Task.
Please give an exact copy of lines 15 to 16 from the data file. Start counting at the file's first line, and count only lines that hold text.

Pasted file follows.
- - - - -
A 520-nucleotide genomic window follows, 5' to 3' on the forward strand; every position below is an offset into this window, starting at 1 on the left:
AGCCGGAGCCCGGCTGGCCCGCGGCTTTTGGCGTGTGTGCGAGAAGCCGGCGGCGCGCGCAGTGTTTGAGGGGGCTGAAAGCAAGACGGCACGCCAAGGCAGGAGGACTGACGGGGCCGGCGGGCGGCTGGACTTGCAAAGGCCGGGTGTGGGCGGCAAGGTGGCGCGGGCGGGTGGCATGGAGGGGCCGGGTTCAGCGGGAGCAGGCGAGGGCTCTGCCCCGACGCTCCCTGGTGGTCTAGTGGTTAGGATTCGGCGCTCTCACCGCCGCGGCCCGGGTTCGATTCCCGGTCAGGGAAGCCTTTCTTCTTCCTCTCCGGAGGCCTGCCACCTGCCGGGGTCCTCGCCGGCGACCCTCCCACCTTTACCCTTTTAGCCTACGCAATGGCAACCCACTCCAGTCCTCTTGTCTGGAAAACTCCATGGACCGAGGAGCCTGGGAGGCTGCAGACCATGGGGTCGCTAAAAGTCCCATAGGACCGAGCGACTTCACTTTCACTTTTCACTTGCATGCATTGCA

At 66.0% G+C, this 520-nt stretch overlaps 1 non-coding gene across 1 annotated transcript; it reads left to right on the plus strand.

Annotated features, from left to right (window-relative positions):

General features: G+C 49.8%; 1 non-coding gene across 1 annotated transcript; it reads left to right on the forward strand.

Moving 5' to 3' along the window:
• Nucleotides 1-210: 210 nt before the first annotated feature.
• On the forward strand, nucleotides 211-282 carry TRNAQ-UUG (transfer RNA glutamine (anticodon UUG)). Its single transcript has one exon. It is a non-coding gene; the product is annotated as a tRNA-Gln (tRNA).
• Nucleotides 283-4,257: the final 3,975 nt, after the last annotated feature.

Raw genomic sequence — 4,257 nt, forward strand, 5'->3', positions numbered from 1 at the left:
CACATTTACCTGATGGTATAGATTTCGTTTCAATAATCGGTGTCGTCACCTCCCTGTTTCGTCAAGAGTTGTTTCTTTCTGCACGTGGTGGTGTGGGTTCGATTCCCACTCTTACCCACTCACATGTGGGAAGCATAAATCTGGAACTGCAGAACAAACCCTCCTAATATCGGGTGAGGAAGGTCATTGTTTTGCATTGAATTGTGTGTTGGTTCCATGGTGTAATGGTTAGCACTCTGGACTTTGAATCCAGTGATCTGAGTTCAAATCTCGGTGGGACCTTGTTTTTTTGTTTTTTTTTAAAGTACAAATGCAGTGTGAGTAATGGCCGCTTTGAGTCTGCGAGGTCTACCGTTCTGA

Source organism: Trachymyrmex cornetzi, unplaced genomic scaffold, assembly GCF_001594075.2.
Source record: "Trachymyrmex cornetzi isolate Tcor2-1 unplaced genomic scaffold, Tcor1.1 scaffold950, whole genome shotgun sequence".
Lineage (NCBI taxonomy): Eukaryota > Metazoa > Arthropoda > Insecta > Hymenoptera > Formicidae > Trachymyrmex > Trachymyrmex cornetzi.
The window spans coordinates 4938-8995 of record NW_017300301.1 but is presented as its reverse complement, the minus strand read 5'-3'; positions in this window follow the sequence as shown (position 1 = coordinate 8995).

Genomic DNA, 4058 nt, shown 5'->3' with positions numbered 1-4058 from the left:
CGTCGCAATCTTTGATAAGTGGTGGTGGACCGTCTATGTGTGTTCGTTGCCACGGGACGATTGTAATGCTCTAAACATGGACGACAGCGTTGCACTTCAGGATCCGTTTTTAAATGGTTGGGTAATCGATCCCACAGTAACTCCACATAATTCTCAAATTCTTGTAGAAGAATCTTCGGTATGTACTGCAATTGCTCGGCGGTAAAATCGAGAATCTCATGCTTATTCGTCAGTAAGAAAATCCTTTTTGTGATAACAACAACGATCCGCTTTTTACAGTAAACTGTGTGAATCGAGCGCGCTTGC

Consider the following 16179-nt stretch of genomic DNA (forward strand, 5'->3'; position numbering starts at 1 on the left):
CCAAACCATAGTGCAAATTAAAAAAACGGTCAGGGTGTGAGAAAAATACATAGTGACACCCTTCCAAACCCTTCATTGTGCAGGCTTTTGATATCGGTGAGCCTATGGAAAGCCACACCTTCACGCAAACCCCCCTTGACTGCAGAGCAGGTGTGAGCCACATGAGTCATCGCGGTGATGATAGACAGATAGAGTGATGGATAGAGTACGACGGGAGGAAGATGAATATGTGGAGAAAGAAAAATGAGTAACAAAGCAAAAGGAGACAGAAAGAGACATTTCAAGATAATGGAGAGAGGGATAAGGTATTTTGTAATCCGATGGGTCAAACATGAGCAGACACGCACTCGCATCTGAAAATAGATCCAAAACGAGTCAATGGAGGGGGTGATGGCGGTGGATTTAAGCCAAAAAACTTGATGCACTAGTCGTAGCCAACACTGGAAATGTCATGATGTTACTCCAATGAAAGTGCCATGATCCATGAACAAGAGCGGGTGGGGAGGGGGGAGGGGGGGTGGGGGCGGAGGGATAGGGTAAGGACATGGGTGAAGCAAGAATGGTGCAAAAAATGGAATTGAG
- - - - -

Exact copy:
The window spans coordinates 4938-8995 of record NW_017300301.1 but is presented as its reverse complement, the minus strand read 5'-3'; positions in this window follow the sequence as shown (position 1 = coordinate 8995).

Genomic DNA, 4058 nt, shown 5'->3' with positions numbered 1-4058 from the left: